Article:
We’re Already Cyborgs

It has taken me a few weeks to get through Tim Urban’s mind-bending (pun intended) and meaty write-up of Elon Musk’s new company, Neuralink. While I still have one section left to read, it’s already the single most important text I’ve read this year and will likely stay that way for the foreseeable future. I strongly encourage you to take the time to process it and wrap your mind around the possibilities of a world with Brain-Machine Interfaces, if for no other reason than to better understand where we’ve come from as a species and reinvigorate your passion for science. To say I’ve had an existential crisis dramatically understates the outcome I have had reading about Neuralink. Indeed, my life has changed forever.

It’s impossible now to imagine life when we can share thoughts and experiences with each other on demand, directly, and in full cognitive fidelity as if we were experiencing them ourselves. A world where language becomes obsolete and our thoughts become our means to communicate. It’s so difficult to imagine this that it’s no surprise to me on second thought that mainstream science fiction to date barely scratches the surface of this topic. Many modern fictions like telepathy and telekinesis become largely possible with this one innovation alone (trust me, just read the article).

When you think about it for more than a minute, scary consequences for this technology emerge. Tim Urban points out some genuinely terrifying fears and does a better job than I could illustrating them. That acknowledged, Tim channels Elon Musk to point out that we’re already on our way:

“The thing that people, I think, don’t appreciate right now is that they are already a cyborg. You’re already a different creature than you would have been twenty years ago, or even ten years ago. You’re already a different creature. You can see this when they do surveys of like, “how long do you want to be away from your phone?” and — particularly if you’re a teenager or in your 20s — even a day hurts. If you leave your phone behind, it’s like missing limb syndrome. I think people — they’re already kind of merged with their phone and their laptop and their applications and everything.”

If you think about it, what difference is there really between a hands-free Bluetooth headset seated outside your ear and a speaker inside your head? With the speaker implanted, you will go hands-free indefinitely and never need to lift anything to your ear again. Indeed, anyone with a cochlear implant already has a measure of this experience.

Wearables were not adopted half as fervently as I thought they might, though smart watches offer very little more today than what smartphones already do. Voice assistants, on the other hand, have caught on like wildfire, due largely — from my experience using them — to their hands-free utility. Speaking is quicker and more nuanced than typing with keyboards. After all, we had tens or hundreds of thousands of years developing speech long before the written word. Smart speakers are still far from perfect and offer limited features, but machine learning continues to improve these experiences every day and Google at least regularly announces expanded features for Google Assistant. But speaking to our machines is only the beginning. Elon paints a picture for how limiting language can be:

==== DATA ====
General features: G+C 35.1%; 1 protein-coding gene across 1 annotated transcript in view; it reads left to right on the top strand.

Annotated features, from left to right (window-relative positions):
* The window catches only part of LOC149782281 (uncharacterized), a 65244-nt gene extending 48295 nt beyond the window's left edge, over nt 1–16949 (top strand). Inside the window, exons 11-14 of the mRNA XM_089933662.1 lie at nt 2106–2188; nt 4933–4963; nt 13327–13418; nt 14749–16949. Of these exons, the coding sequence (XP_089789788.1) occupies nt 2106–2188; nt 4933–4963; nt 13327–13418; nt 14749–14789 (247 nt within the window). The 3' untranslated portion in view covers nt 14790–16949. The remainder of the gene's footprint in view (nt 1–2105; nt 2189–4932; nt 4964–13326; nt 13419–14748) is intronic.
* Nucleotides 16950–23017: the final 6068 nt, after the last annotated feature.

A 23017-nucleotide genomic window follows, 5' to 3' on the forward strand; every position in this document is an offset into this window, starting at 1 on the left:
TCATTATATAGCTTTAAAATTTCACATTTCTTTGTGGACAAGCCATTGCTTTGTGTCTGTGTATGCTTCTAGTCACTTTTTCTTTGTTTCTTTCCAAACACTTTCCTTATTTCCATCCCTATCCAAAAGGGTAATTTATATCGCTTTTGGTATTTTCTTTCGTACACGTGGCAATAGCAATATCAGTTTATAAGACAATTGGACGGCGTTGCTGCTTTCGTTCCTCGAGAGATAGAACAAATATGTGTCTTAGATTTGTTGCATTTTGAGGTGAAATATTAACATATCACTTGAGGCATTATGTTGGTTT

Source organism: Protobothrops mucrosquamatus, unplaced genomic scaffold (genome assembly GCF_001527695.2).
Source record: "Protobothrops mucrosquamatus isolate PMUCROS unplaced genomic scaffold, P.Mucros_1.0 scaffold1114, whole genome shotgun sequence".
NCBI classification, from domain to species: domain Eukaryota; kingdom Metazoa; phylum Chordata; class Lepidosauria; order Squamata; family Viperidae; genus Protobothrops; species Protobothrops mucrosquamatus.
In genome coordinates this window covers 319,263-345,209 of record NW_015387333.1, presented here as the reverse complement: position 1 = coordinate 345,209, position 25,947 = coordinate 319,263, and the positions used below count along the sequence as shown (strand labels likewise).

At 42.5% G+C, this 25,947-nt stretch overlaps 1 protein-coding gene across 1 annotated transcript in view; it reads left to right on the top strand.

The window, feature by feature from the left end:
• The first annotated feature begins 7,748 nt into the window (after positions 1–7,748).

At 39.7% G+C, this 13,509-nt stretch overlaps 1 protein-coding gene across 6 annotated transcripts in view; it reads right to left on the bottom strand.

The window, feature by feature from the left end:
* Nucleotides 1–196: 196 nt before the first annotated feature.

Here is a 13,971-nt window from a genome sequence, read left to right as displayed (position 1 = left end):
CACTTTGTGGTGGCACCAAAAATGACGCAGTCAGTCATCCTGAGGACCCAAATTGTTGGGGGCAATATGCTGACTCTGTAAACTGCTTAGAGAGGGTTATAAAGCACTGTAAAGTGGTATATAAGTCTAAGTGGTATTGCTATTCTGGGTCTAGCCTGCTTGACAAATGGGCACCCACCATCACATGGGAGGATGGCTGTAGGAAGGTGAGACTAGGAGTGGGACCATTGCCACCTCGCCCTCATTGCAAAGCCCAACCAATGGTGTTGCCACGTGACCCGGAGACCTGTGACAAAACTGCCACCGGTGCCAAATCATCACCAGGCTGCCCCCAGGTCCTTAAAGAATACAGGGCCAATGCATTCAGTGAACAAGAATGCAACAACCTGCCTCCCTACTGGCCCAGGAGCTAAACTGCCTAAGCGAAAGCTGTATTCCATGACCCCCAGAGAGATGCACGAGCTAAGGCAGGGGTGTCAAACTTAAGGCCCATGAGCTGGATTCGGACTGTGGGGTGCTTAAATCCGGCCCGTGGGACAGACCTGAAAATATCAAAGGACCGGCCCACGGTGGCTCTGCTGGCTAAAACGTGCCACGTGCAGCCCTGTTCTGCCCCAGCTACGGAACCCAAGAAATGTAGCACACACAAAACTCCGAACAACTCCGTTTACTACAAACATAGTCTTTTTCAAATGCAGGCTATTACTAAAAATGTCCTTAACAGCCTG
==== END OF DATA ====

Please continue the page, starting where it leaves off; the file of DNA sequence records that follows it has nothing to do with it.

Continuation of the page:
“There are a bunch of concepts in your head that then your brain has to try to compress into this incredibly low data rate called speech or typing. That’s what language is, your brain has executed a compression algorithm on thought, on concept transfer.”

Elon calls language data transfer “lossy.” Why compress ideas into language when we can simply share thoughts directly? It will no doubt make logical, convenient, and competitive sense to continue upgrading ourselves from primitive, low-bandwidth, chatty and lossy semi-cyborgs to modern, high-bandwidth, full resolution, lossless cyborgs. Only a matter of time. We would be fools to opt out lest we opt out entirely from society.

Contrast this inevitably with Bill Maher’s eloquent rant comparing social media to the new nicotine:

“Philip Morris just wanted your lungs. The app store wants your soul.”

In many ways, Silicon Valley already lives inside our heads. And we let them. The FDA would never allow nicotine delivery devices we can implant in our brains. But what about Brain-Machine Interfaces? Having our cell phones and Facebook and Google and Skype and all information in the world ever in our heads? Without question, the human race is not responsible enough for this yet and we have a long way to go.

It will take me a lifetime to process this revolution, but a few takeaways showed up right out of the gate. Notably, that it’s never too early to have conversations about how we want our future to look. Without stifling innovation, we should get ahead on defining what we all feel are acceptable uses of technology and proactively legislate according to these values. For that matter, it behooves us to start re-evaluating systems entirely with BMI technology in mind. What will government, the economy, education, entertainment, and religion look like when we all can read anyone’s (and anything’s) mind anywhere anytime? Everything will change. Pending breakthroughs in implantation and bandwidth, our grandchildren may be the ones to bear the brunt of transition to this new reality.